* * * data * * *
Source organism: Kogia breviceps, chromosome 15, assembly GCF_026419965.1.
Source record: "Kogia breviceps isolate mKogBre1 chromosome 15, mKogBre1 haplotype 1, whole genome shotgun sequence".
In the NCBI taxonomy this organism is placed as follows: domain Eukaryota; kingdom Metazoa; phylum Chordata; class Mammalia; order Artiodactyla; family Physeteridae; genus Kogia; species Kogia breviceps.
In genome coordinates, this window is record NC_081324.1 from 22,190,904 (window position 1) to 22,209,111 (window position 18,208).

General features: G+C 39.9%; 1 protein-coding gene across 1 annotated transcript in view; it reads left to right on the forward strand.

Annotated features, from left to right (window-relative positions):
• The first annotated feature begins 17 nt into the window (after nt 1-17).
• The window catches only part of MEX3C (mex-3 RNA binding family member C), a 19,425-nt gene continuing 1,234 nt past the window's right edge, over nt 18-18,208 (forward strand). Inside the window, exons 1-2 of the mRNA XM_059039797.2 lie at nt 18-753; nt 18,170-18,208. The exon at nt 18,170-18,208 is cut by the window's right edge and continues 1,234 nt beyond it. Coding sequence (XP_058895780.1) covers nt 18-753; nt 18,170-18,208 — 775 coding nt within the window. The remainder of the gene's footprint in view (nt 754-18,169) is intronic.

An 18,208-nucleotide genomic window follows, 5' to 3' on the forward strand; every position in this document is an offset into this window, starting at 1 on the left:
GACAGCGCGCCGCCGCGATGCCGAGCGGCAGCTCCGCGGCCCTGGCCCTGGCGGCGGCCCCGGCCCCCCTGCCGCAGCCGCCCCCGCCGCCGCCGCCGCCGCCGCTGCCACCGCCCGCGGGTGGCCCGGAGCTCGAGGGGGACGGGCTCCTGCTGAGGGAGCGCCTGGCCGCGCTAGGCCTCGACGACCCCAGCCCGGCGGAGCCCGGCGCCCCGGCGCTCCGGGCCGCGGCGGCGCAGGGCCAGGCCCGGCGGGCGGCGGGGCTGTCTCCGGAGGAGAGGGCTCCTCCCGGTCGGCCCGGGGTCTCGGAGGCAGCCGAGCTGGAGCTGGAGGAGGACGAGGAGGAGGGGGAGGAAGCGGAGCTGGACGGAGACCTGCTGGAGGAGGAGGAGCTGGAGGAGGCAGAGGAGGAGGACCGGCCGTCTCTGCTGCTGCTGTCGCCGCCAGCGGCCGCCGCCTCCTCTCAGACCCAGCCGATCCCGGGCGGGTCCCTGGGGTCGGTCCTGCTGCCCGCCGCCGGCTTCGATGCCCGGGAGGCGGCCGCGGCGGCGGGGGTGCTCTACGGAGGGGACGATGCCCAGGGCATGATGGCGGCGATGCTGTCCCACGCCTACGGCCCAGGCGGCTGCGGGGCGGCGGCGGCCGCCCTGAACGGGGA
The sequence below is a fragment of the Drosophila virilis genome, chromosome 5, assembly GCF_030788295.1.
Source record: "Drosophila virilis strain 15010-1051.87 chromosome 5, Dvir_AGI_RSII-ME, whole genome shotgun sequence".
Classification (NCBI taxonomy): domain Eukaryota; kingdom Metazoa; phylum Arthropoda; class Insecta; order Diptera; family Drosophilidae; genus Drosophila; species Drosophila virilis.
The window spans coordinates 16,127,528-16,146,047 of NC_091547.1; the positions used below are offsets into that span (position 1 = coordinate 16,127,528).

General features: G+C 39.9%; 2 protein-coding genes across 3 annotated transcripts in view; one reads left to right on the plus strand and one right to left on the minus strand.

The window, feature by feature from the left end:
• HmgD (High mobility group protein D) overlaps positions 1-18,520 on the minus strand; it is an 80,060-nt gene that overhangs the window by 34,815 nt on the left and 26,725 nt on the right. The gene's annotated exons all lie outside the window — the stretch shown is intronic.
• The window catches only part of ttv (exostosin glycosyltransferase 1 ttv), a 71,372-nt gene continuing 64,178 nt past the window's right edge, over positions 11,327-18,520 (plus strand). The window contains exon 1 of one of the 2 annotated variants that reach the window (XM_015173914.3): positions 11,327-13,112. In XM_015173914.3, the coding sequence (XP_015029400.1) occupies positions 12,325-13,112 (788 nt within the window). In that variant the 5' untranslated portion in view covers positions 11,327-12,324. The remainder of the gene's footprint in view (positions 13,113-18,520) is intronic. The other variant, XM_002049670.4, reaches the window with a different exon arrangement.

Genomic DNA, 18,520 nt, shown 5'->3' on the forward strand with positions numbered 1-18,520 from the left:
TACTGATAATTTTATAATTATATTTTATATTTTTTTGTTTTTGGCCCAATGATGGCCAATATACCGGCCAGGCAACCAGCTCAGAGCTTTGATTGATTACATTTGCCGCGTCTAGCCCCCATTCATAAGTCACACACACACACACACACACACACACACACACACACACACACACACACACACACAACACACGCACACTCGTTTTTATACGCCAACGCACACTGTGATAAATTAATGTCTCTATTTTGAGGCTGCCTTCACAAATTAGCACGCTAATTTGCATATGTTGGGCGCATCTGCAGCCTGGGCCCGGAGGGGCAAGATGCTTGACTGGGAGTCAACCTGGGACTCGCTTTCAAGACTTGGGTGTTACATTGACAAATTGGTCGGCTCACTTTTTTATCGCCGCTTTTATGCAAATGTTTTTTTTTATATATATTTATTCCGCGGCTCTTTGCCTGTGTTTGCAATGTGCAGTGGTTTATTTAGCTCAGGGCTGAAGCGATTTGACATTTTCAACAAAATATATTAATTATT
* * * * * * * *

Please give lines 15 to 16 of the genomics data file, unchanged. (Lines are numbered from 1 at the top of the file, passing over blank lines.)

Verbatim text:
General features: G+C 39.9%; 2 protein-coding genes across 3 annotated transcripts in view; one reads left to right on the plus strand and one right to left on the minus strand.

The window, feature by feature from the left end: